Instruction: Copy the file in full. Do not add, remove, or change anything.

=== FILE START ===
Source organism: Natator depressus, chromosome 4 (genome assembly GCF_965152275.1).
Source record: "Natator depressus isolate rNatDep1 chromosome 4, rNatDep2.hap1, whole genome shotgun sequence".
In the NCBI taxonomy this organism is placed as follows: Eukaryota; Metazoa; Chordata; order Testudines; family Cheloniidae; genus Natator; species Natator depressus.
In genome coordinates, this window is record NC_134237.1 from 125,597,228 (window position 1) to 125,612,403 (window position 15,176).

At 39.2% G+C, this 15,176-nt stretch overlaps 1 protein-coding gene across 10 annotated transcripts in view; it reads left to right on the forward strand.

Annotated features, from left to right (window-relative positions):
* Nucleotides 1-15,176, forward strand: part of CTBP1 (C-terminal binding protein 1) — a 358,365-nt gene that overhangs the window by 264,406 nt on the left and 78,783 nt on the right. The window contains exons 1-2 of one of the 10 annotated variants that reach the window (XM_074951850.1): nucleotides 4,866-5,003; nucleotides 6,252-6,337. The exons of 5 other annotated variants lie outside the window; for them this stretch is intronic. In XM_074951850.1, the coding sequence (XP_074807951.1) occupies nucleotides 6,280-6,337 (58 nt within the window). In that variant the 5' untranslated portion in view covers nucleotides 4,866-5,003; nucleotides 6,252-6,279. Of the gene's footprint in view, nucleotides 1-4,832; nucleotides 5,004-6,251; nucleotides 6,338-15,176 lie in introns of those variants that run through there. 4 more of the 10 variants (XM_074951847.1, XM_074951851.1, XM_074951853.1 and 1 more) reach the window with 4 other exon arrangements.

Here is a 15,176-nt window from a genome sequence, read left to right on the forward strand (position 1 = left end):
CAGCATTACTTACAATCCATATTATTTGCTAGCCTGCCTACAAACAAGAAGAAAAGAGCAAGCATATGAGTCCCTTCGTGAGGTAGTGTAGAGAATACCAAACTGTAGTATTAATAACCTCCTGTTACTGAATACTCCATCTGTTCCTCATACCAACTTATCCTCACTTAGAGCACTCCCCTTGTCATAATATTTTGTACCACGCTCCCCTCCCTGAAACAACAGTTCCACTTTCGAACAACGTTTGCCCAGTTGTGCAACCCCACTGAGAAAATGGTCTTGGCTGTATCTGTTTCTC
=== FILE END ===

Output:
Source organism: Natator depressus, chromosome 4 (genome assembly GCF_965152275.1).
Source record: "Natator depressus isolate rNatDep1 chromosome 4, rNatDep2.hap1, whole genome shotgun sequence".
In the NCBI taxonomy this organism is placed as follows: Eukaryota; Metazoa; Chordata; order Testudines; family Cheloniidae; genus Natator; species Natator depressus.
In genome coordinates, this window is record NC_134237.1 from 125,597,228 (window position 1) to 125,612,403 (window position 15,176).

At 39.2% G+C, this 15,176-nt stretch overlaps 1 protein-coding gene across 10 annotated transcripts in view; it reads left to right on the forward strand.

Annotated features, from left to right (window-relative positions):
* Nucleotides 1-15,176, forward strand: part of CTBP1 (C-terminal binding protein 1) — a 358,365-nt gene that overhangs the window by 264,406 nt on the left and 78,783 nt on the right. The window contains exons 1-2 of one of the 10 annotated variants that reach the window (XM_074951850.1): nucleotides 4,866-5,003; nucleotides 6,252-6,337. The exons of 5 other annotated variants lie outside the window; for them this stretch is intronic. In XM_074951850.1, the coding sequence (XP_074807951.1) occupies nucleotides 6,280-6,337 (58 nt within the window). In that variant the 5' untranslated portion in view covers nucleotides 4,866-5,003; nucleotides 6,252-6,279. Of the gene's footprint in view, nucleotides 1-4,832; nucleotides 5,004-6,251; nucleotides 6,338-15,176 lie in introns of those variants that run through there. 4 more of the 10 variants (XM_074951847.1, XM_074951851.1, XM_074951853.1 and 1 more) reach the window with 4 other exon arrangements.

Here is a 15,176-nt window from a genome sequence, read left to right on the forward strand (position 1 = left end):
CAGCATTACTTACAATCCATATTATTTGCTAGCCTGCCTACAAACAAGAAGAAAAGAGCAAGCATATGAGTCCCTTCGTGAGGTAGTGTAGAGAATACCAAACTGTAGTATTAATAACCTCCTGTTACTGAATACTCCATCTGTTCCTCATACCAACTTATCCTCACTTAGAGCACTCCCCTTGTCATAATATTTTGTACCACGCTCCCCTCCCTGAAACAACAGTTCCACTTTCGAACAACGTTTGCCCAGTTGTGCAACCCCACTGAGAAAATGGTCTTGGCTGTATCTGTTTCTC